This is the second of two columns on nonprofit branding (first appeared 5/13/08 on PhilanthropyJournal.com)
Branding began with cows, as a way to keep ranchers’ herds distinct. But in the nonprofit world, brands play an equally important role in helping donors and constituents determine which herd to join and which to steer away from.
Changing cows mid-stream
A lot of non-profits start out with a core group of supporters that are well attuned to the group’s initial mission. These special friends have contributed the blood, sweat and cash that has sustained and nurtured the organization. They often live and breathe your brand and have a proprietary feeling about the cause.
And this is all goodness until the organization starts to grow and the services offered expand, often beyond the original mission and interests of the early supporters. This is the point at which you will wish you had a name that wasn’t so restrictive, and there may be a temptation among some to change the name to address this expanded purview. My advice-don’t do it. Don’t change cows mid stream. It is far more dangerous than you think and could set the organization back for years. Awareness takes time and money to build, time and money that you can put to better purposes.
Blazing new trails
Just because I suggested you shouldn’t change your name doesn’t mean you can’t expand your mission. The trick is to do this and not completely alienate your early supporters. Part of the trick is not trying to do everything at once. Pick your new trails carefully and don’t overreach. Invite the core group of supporters into the process and ask them both to trouble-shoot and lead one of the new expeditions.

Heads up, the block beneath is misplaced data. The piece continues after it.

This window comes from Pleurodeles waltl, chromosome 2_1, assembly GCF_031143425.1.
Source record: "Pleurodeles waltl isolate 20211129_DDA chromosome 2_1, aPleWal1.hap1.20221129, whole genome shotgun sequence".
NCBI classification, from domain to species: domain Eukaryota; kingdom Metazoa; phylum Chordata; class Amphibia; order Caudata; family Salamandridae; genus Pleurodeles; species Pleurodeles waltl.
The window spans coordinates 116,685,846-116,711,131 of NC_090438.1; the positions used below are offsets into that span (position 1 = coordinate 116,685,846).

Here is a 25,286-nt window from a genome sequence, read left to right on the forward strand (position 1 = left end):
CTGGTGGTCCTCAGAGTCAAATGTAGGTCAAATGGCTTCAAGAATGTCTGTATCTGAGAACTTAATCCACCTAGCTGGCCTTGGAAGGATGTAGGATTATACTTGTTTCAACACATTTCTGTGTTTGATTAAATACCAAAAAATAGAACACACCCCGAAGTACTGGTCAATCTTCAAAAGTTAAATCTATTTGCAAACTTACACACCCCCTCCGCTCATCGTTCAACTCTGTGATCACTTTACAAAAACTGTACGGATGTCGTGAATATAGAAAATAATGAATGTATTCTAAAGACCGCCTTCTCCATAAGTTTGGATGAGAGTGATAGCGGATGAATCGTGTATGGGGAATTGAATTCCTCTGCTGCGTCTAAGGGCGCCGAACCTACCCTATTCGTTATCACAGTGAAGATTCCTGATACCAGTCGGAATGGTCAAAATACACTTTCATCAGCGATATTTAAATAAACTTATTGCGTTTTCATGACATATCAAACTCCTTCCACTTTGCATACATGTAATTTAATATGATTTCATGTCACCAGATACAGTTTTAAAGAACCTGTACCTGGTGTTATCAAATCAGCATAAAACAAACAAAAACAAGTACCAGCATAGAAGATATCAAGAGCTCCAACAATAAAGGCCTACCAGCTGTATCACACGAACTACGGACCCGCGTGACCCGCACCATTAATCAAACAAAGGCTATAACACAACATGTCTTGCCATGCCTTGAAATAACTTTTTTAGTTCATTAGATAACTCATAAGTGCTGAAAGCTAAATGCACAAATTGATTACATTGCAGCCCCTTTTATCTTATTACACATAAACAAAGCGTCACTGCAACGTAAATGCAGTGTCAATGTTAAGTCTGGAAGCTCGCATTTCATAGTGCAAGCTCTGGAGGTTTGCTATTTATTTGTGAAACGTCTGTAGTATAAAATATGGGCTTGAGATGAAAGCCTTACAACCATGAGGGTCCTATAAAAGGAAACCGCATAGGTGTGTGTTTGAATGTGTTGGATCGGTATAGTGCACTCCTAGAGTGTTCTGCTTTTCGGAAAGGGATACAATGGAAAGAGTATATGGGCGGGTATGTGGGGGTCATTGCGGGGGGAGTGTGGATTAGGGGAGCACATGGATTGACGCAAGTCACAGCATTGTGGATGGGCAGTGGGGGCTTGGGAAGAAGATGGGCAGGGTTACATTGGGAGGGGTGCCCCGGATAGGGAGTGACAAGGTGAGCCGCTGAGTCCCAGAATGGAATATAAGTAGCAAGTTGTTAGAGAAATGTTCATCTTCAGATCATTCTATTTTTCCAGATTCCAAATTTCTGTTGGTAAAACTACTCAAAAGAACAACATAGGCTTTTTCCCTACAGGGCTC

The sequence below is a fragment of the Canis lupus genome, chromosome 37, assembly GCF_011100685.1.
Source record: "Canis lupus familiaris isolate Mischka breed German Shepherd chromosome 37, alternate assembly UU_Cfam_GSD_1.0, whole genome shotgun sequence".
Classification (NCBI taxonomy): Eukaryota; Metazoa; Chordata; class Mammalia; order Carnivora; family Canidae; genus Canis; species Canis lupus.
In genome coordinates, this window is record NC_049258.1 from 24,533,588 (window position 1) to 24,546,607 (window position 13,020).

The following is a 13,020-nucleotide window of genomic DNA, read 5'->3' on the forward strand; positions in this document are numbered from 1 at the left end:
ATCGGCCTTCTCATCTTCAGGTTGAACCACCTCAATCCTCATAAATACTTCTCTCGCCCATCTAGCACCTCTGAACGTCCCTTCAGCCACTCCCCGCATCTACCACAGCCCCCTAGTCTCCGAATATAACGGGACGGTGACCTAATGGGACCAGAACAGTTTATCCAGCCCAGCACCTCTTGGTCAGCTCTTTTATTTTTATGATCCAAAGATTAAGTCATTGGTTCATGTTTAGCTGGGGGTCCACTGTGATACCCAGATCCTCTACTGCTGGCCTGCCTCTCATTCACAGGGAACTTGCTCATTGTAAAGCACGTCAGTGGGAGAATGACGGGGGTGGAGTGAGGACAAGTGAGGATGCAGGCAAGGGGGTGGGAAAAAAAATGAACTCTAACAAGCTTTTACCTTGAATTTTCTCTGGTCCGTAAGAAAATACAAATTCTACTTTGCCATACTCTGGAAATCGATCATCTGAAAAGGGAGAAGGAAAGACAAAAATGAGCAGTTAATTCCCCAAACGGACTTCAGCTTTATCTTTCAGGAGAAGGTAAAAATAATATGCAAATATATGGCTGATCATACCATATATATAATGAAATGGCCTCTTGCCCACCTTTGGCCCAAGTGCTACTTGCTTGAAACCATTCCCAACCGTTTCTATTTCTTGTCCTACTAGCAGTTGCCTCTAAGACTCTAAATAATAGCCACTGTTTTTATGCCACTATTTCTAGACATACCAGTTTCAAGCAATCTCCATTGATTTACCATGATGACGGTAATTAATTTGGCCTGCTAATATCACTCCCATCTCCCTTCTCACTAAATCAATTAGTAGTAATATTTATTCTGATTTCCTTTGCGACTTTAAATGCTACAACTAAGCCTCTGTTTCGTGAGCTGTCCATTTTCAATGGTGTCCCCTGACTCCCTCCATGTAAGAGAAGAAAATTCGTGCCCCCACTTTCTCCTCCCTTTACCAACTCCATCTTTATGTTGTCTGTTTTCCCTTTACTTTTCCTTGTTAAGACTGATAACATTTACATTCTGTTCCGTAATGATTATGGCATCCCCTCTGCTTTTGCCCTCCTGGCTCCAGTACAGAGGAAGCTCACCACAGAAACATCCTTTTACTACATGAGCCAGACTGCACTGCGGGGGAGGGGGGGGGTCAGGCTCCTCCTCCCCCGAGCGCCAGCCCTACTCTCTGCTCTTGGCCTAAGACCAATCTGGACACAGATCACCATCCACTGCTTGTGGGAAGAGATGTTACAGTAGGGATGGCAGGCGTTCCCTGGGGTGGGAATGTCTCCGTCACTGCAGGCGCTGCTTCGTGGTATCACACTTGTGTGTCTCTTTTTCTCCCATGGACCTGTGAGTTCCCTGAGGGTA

At the same time, start to mix in a fresh group of supporters that are truly enthusiastic about the new path forward. Their enthusiasm will be infectious and many of the old guard will see the light. For those that don’t, it might be time to create an “emeritus board of advisors” that focuses on the old mission and provides a place for them to remain comfortable with the organization.
Divide the herd
If you are truly concerned about losing the financial support of your early supporters, you may need to think about dividing your communications into two segments, one for the old guard and one for the new. This assumes you have a database of your constituents and can segment your email and mailing lists. If you don’t know how to do this, reach out to any number of organizations like Charity Focus that can help you set up the required technical infrastructure.
Once you have the lists divided, you can send customized communications and solicitations that promote the interests of that particular segment. It’s a little more work but it will pay off very quickly since you won’t have to replace your old fans with a bunch of new ones. Don’t panic if your new course frightens the herd. While there are unknown dangers in uncharted courses, going backwards is rarely a good alternative.
You must be brave, holding the reins of your brand with steadfast determination.